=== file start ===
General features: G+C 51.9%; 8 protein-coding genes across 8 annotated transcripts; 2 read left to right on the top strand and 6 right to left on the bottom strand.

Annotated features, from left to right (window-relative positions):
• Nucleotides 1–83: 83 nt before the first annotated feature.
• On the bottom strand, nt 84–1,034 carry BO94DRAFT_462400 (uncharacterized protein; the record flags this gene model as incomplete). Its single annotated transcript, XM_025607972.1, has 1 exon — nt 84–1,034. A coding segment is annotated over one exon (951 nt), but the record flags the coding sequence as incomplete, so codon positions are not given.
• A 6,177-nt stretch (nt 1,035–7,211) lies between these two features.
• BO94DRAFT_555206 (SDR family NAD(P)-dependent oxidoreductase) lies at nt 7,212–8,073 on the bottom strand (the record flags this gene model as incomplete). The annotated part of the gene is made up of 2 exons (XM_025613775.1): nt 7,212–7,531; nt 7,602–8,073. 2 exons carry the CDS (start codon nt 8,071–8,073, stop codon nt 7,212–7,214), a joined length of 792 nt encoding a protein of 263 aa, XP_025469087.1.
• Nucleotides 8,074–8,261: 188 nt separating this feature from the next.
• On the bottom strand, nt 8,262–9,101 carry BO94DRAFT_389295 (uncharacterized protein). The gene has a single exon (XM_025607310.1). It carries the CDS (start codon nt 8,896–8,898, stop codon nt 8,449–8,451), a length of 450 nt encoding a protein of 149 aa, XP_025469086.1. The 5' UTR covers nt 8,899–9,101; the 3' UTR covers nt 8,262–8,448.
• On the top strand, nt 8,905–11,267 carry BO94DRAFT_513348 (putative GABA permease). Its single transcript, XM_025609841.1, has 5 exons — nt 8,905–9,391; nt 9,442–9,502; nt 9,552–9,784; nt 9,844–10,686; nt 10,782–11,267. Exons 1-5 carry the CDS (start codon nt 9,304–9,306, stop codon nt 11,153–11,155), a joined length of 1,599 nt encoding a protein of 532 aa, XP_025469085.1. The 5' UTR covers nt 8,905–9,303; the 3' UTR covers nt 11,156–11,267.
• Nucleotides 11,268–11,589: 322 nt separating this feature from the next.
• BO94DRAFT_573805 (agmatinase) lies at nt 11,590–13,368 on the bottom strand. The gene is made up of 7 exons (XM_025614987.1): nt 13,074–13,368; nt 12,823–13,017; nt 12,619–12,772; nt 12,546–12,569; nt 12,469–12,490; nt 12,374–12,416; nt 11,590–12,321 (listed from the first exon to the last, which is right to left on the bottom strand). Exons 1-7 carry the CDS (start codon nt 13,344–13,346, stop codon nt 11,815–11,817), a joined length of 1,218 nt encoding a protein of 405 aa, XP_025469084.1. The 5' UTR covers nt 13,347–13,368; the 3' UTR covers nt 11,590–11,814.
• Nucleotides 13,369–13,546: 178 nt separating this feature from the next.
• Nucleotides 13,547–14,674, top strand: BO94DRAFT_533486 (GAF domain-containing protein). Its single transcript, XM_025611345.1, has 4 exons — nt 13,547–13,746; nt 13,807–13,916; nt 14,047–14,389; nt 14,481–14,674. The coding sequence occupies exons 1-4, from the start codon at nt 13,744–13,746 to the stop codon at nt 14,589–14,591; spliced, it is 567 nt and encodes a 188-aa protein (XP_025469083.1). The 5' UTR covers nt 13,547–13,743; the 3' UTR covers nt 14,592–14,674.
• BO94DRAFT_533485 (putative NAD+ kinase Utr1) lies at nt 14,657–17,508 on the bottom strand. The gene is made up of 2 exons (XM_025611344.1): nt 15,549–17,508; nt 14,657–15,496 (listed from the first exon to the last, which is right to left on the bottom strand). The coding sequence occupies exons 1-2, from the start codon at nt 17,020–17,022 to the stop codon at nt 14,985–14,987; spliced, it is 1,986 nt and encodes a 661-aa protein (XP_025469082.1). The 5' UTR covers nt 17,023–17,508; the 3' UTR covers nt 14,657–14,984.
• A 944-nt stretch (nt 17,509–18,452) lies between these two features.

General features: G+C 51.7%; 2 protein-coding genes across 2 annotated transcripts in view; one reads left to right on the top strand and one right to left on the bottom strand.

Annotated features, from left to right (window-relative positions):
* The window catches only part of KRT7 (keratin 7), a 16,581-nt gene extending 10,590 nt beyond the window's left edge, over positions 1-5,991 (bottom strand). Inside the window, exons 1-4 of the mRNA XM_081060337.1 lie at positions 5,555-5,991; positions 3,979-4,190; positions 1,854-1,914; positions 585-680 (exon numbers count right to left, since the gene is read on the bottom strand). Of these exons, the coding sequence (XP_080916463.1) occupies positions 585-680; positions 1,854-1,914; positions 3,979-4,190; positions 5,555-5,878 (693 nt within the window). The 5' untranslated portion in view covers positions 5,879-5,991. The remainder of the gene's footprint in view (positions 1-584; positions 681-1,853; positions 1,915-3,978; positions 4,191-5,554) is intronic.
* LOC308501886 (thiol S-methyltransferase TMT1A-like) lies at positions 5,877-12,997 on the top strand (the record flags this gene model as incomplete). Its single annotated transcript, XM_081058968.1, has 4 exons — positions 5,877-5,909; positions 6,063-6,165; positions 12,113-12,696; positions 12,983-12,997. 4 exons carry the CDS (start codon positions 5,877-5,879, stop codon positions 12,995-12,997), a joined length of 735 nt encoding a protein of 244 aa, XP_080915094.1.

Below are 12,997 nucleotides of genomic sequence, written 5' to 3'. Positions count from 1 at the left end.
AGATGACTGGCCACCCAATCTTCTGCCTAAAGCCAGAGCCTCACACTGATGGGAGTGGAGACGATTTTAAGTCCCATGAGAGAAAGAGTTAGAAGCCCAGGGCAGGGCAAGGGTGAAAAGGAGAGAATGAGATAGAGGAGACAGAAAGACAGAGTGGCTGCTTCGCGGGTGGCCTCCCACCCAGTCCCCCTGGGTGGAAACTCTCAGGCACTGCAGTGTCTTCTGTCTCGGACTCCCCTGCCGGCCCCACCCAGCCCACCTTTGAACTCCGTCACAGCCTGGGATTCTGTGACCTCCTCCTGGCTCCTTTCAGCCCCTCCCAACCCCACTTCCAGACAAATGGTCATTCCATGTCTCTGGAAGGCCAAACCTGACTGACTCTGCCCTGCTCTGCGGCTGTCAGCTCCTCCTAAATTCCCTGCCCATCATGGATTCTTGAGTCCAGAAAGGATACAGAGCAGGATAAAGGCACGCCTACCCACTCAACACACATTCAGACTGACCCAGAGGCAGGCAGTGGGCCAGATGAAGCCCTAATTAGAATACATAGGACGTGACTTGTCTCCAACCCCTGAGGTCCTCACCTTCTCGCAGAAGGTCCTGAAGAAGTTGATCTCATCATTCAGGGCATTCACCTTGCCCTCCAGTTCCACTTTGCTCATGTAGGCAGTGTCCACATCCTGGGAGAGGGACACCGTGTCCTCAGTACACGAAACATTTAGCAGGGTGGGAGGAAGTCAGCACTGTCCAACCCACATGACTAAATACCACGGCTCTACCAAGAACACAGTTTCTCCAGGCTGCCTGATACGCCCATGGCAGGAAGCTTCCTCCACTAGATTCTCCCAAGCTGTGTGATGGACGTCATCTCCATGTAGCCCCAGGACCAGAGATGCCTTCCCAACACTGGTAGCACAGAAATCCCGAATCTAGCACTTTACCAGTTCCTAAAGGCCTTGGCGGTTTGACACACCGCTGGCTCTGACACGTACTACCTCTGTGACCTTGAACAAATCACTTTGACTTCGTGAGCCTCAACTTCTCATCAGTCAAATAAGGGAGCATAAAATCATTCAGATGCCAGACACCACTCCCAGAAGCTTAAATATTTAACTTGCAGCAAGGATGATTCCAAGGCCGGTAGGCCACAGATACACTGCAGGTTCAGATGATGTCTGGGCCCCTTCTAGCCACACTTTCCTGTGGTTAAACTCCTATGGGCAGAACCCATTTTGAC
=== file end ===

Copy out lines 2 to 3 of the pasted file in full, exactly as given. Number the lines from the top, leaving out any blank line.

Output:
Annotated features, from left to right (window-relative positions):
• Nucleotides 1–83: 83 nt before the first annotated feature.